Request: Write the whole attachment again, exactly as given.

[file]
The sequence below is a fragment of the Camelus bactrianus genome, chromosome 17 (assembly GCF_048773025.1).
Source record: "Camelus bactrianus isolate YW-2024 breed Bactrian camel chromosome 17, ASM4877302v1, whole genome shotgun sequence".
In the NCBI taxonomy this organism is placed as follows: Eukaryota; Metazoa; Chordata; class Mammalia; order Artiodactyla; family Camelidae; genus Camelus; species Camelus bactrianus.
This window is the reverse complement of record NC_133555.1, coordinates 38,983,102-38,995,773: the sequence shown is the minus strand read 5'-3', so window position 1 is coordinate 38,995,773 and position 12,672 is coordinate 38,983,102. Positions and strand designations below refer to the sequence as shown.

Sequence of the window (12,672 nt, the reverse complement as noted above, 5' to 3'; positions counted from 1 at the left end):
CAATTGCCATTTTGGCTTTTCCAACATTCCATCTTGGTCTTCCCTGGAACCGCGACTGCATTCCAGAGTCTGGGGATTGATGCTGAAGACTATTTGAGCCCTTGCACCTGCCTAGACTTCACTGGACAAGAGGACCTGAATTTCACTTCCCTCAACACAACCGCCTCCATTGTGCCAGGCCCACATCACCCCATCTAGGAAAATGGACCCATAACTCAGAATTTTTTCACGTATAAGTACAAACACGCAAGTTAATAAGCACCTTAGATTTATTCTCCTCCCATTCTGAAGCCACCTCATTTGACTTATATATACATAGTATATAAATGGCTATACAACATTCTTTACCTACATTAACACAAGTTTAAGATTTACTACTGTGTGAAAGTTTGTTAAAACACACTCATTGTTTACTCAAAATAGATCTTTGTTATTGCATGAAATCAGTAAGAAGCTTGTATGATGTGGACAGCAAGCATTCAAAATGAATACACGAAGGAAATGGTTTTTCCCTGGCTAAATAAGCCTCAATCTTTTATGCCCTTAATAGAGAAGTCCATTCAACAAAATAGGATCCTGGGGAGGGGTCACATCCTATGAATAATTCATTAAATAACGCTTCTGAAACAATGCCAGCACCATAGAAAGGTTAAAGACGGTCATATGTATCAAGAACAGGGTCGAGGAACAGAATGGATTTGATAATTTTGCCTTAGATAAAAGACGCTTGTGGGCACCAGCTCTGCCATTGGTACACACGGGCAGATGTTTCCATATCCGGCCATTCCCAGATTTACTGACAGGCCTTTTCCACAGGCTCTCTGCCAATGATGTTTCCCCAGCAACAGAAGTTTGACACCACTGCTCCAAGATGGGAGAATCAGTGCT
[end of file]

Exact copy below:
The sequence below is a fragment of the Camelus bactrianus genome, chromosome 17 (assembly GCF_048773025.1).
Source record: "Camelus bactrianus isolate YW-2024 breed Bactrian camel chromosome 17, ASM4877302v1, whole genome shotgun sequence".
In the NCBI taxonomy this organism is placed as follows: Eukaryota; Metazoa; Chordata; class Mammalia; order Artiodactyla; family Camelidae; genus Camelus; species Camelus bactrianus.
This window is the reverse complement of record NC_133555.1, coordinates 38,983,102-38,995,773: the sequence shown is the minus strand read 5'-3', so window position 1 is coordinate 38,995,773 and position 12,672 is coordinate 38,983,102. Positions and strand designations below refer to the sequence as shown.

Sequence of the window (12,672 nt, the reverse complement as noted above, 5' to 3'; positions counted from 1 at the left end):
CAATTGCCATTTTGGCTTTTCCAACATTCCATCTTGGTCTTCCCTGGAACCGCGACTGCATTCCAGAGTCTGGGGATTGATGCTGAAGACTATTTGAGCCCTTGCACCTGCCTAGACTTCACTGGACAAGAGGACCTGAATTTCACTTCCCTCAACACAACCGCCTCCATTGTGCCAGGCCCACATCACCCCATCTAGGAAAATGGACCCATAACTCAGAATTTTTTCACGTATAAGTACAAACACGCAAGTTAATAAGCACCTTAGATTTATTCTCCTCCCATTCTGAAGCCACCTCATTTGACTTATATATACATAGTATATAAATGGCTATACAACATTCTTTACCTACATTAACACAAGTTTAAGATTTACTACTGTGTGAAAGTTTGTTAAAACACACTCATTGTTTACTCAAAATAGATCTTTGTTATTGCATGAAATCAGTAAGAAGCTTGTATGATGTGGACAGCAAGCATTCAAAATGAATACACGAAGGAAATGGTTTTTCCCTGGCTAAATAAGCCTCAATCTTTTATGCCCTTAATAGAGAAGTCCATTCAACAAAATAGGATCCTGGGGAGGGGTCACATCCTATGAATAATTCATTAAATAACGCTTCTGAAACAATGCCAGCACCATAGAAAGGTTAAAGACGGTCATATGTATCAAGAACAGGGTCGAGGAACAGAATGGATTTGATAATTTTGCCTTAGATAAAAGACGCTTGTGGGCACCAGCTCTGCCATTGGTACACACGGGCAGATGTTTCCATATCCGGCCATTCCCAGATTTACTGACAGGCCTTTTCCACAGGCTCTCTGCCAATGATGTTTCCCCAGCAACAGAAGTTTGACACCACTGCTCCAAGATGGGAGAATCAGTGCT